The director of the underground classics Variety and Luminous Motion speaks with Evangeline Morphos. Those and other films by Gordon are screening this weekend at Anthology Film Archives.
When I first got to know Christine Vachon we both sort of bonded over our mutual love of terrible paperback true crime books that usually had photographs in the middle, sort of appalling photographs.
Documentary filmmaker Jehane Noujaim invites viewers into both Al Jazeera, Arab-language satellite television, and CentCom, the US military news center, for two very different media portrayals of the 2003 US invasion of Iraq.
Forget Batman and Spider-man. If you’ve heard of R. Crumb, you may also be aware of Harvey Pekar. Before camcorders, before webcams, before nonstop reality TV there was Pekar and his homegrown autobiographical comic-book series American Splendor.
“The more you put yourself out there, the more hurt you can become, but the rewards grow exponentially. Why not live on the edge a bit? For all we know, this is our only time out.”
Bette Gordon discusses all of the ways that East is East succeeds as a great work of cinema: it’s funny, warm, fresh and complex, with a outstanding performances to boot.
The recent works of Bette Gordon and Catherine Texier both draw from similar themes, primarily women as heroines and the sexuality of mothers.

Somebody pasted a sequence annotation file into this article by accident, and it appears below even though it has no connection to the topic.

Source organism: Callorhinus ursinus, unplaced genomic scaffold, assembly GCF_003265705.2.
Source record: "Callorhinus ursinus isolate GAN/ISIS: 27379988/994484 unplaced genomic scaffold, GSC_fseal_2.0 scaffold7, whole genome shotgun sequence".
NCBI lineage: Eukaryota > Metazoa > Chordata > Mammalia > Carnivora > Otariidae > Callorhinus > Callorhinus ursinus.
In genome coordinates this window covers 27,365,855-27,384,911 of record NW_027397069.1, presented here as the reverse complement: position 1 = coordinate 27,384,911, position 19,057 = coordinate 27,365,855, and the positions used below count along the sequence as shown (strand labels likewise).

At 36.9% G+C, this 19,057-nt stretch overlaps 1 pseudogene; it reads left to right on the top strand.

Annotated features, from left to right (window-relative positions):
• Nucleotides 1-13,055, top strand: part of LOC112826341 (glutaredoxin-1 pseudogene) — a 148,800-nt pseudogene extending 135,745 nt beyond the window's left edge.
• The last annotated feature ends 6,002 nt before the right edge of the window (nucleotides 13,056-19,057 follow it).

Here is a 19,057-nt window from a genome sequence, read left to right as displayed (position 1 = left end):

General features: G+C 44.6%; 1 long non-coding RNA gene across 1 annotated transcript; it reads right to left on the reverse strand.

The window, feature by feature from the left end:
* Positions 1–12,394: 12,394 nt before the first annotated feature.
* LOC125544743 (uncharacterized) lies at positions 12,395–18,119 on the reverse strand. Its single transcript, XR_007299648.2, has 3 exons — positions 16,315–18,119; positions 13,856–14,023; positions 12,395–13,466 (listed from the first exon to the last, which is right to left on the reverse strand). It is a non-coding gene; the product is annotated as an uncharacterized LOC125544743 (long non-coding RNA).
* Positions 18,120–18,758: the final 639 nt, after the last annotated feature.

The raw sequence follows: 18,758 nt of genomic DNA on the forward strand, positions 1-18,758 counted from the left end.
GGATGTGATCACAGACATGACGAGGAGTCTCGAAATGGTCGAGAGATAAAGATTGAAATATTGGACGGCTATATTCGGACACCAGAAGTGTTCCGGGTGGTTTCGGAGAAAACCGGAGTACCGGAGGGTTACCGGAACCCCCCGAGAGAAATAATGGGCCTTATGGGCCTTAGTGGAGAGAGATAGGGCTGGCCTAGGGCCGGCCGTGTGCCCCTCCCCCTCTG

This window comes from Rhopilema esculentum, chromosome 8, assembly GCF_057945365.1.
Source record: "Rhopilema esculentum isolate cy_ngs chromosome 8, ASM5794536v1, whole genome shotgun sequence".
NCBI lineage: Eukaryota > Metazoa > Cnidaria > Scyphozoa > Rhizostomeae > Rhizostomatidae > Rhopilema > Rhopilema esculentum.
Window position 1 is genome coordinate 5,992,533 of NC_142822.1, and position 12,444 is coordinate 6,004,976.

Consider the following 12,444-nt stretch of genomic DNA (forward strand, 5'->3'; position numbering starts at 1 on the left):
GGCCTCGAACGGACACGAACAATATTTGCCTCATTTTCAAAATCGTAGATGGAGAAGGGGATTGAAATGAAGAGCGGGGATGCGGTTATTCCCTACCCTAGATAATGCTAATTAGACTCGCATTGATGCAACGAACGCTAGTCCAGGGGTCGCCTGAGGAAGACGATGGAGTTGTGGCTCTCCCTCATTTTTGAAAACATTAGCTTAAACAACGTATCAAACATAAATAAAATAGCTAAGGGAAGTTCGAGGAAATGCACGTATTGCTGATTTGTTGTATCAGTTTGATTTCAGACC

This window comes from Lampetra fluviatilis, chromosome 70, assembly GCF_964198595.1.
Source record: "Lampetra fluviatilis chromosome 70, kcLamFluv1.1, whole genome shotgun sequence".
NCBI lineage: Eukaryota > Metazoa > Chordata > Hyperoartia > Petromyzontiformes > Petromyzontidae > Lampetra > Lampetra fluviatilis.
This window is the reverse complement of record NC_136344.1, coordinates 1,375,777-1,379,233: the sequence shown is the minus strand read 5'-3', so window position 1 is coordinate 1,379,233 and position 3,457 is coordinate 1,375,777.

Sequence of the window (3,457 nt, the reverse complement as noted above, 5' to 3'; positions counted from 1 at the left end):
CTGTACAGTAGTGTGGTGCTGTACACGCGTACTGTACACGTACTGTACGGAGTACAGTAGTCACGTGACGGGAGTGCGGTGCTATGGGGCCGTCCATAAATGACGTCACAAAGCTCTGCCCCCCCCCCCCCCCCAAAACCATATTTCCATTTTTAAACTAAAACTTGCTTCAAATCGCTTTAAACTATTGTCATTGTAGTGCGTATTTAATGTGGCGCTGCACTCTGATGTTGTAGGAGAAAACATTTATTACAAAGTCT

Who among us doesn’t harbor pipe dreams? You don’t have to be a down-and-out drunk at Harry’s bar, aka “The No Chance Saloon,” to hang onto the kind of delusions that keep us going day-to-day.
Zoë Wanamaker’s performance in Sophocles’s Electra brought New York audiences to their feet every night in 1999. Catharsis never had it so good. Film director Bette Gordon talks to the legend.
We all want unconditional love in our lives, but no one wants it more than Vincent Gallo, who plays Billy Brown in his emotionally fraught film Buffalo 66.
In Breaking the Waves, von Trier’s style is more like reportage, but equally as relentless.
Director Mike Figgis composed his film, Leaving Las Vegas, like a jazz score. It soars and crashes, and soars again.
“I never give them archetypes. I’m totally anti-Jungian, symbols are intellectual. Emotions are universal, not symbolic. So that’s where I try and keep it, with the emotions.”
Filmmaker and BOMB contributing editor Bette Gordon speaks to acclaimed director Mike Leigh upon the release of his award-winning 1993 film, Naked.
Tom DiCillo speaks with Bette Gordon on directing his first film, Johnny Suede, and being one of the first to discover Brad Pitt and Catherine Keneer.
Cinematic legend Al Pacino discusses Heathcote Williams’s The Local Stigmatic, commercialism, and rehearsal techniques.
Upon the release of Reversal of Fortune, Barbet Schroeder’s film about Claus and Sonny Von Bulow, he speaks to Bette Gordon about the many meanings and incarnations of evil, and the “dramatic possibilities” of fiction.
Cronenberg talks to Bette Gordon about the supernatural and horrific qualities of his filmography.
Filmmaker Diane Kurys, a French woman directing in English, discusses the unsexiness of onscreen sex, the possibility of loving two people at the same time, and other improbabilities.
In conversation, filmmakers Bette Gordon and Karyn Kay pinpoint women’s desire and experience in and out of film.